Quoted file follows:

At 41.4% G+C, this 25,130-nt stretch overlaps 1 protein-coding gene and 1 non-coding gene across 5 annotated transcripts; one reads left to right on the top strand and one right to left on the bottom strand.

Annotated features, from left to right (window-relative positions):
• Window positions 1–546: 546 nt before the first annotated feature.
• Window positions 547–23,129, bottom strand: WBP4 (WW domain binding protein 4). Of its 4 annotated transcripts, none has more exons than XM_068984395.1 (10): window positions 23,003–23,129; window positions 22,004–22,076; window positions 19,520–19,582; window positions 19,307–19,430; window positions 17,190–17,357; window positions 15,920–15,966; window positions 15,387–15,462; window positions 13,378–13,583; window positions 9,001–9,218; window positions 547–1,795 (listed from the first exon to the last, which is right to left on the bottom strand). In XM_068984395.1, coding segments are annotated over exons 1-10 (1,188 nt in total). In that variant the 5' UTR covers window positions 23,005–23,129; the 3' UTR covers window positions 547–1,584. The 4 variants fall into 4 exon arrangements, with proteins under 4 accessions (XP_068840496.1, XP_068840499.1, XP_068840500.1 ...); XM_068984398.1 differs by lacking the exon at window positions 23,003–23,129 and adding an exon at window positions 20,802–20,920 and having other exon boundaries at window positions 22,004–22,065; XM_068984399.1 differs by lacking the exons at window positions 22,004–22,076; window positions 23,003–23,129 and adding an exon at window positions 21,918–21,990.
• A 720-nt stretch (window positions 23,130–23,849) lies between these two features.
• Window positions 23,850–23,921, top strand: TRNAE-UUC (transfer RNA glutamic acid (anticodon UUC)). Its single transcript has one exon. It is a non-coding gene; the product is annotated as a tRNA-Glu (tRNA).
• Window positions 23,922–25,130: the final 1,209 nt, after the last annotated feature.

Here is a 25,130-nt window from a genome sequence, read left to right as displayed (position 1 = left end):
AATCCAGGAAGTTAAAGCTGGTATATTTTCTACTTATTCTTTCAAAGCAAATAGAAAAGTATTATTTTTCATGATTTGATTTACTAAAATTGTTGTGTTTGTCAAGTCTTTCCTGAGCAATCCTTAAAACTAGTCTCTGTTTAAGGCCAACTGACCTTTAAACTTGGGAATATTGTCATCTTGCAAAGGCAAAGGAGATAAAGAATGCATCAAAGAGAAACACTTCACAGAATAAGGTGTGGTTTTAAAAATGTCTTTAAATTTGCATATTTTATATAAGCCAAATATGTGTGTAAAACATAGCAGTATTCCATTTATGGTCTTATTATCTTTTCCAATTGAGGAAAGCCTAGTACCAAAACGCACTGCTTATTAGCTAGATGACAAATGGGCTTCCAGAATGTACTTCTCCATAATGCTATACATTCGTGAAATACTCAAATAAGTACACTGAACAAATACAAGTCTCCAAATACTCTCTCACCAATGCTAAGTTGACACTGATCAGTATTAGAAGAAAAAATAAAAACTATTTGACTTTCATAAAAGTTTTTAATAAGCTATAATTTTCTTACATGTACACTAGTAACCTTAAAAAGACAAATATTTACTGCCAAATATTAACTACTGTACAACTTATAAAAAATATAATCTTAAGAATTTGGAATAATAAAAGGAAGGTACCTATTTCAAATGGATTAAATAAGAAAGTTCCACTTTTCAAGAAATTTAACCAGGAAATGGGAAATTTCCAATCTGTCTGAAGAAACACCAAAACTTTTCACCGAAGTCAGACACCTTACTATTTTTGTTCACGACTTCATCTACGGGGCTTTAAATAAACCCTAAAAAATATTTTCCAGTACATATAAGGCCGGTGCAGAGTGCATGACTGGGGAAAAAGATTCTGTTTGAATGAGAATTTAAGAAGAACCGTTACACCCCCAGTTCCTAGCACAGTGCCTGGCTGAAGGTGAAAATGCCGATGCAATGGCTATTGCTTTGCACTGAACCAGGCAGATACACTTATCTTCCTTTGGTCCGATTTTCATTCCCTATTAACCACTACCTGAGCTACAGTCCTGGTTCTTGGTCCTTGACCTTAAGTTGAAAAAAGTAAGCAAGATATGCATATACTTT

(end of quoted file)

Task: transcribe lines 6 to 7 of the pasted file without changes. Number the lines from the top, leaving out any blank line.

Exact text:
• Window positions 23,850–23,921, top strand: TRNAE-UUC (transfer RNA glutamic acid (anticodon UUC)). Its single transcript has one exon. It is a non-coding gene; the product is annotated as a tRNA-Glu (tRNA).
• Window positions 23,922–25,130: the final 1,209 nt, after the last annotated feature.